It’s why the Cloak of Displacement exists - a garment that, when worn, makes you appear to be somewhere a foot or two away from where you actually are - when the Cloak of Arachnida also exists, and lets you climb walls, resist poison and squirt spiderweb all over the place. If you’re playing a wizard with a fascination for experimenting with spacetime, the Cloak of Displacement is going to feel more fitting for the character than one that functionally turns you into a daddy long legs.

In the 1980s, US pasta sauce brand Prego hired psychophysicist and market research specialist Howard Moskowitz to analyse the opinions of Americans on whether their pasta sauce should be chunky or smooth to make it the perfect pasta sauce. His paraphrased conclusion, which revolutionised the food industry, was: “There is no such thing as one perfect pasta sauce; only multiple perfect pasta sauces.”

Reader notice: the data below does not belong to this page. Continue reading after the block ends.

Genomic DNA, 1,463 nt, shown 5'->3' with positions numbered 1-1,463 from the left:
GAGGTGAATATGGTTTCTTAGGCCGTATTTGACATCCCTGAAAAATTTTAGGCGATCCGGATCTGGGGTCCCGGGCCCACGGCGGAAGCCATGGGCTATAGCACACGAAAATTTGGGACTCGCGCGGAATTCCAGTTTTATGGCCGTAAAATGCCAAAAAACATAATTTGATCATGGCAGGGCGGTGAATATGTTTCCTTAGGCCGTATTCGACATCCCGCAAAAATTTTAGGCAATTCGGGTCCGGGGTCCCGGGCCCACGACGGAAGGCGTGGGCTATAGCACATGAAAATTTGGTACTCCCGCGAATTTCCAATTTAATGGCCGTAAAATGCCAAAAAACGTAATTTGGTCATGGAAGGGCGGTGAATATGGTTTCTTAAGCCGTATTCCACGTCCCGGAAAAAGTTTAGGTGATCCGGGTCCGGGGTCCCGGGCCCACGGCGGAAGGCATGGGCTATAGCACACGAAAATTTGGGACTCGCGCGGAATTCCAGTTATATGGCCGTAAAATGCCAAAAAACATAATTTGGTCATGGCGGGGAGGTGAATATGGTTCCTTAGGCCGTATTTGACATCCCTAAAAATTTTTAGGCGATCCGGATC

The D&D of today isn’t a game where you’re meant to crunch numbers and optimise - it’s a game where you’re meant to tell a story.

The Cloak of Displacement, as well as all of the other items and options in Dungeons & Dragons that are interesting but not necessarily the "best", are like perfect pasta sauces in an ocean of perfect pasta sauce. Because while Dungeons & Dragons has its origins in straight-cut and efficient dungeon-crawling, the D&D of today isn’t a game where you’re meant to crunch numbers and optimise - it’s a game where you’re meant to tell a story.

Some tabletop roleplaying games are boring if you powergame, while others are designed with powergaming at the forefront. This isn't the deciding factor in how good or bad it is. Sometimes, the point isn’t to game a game’s system; it’s to have an immersive, creative and authentic experience. Put down the calculator, stop being scared and do some roleplay.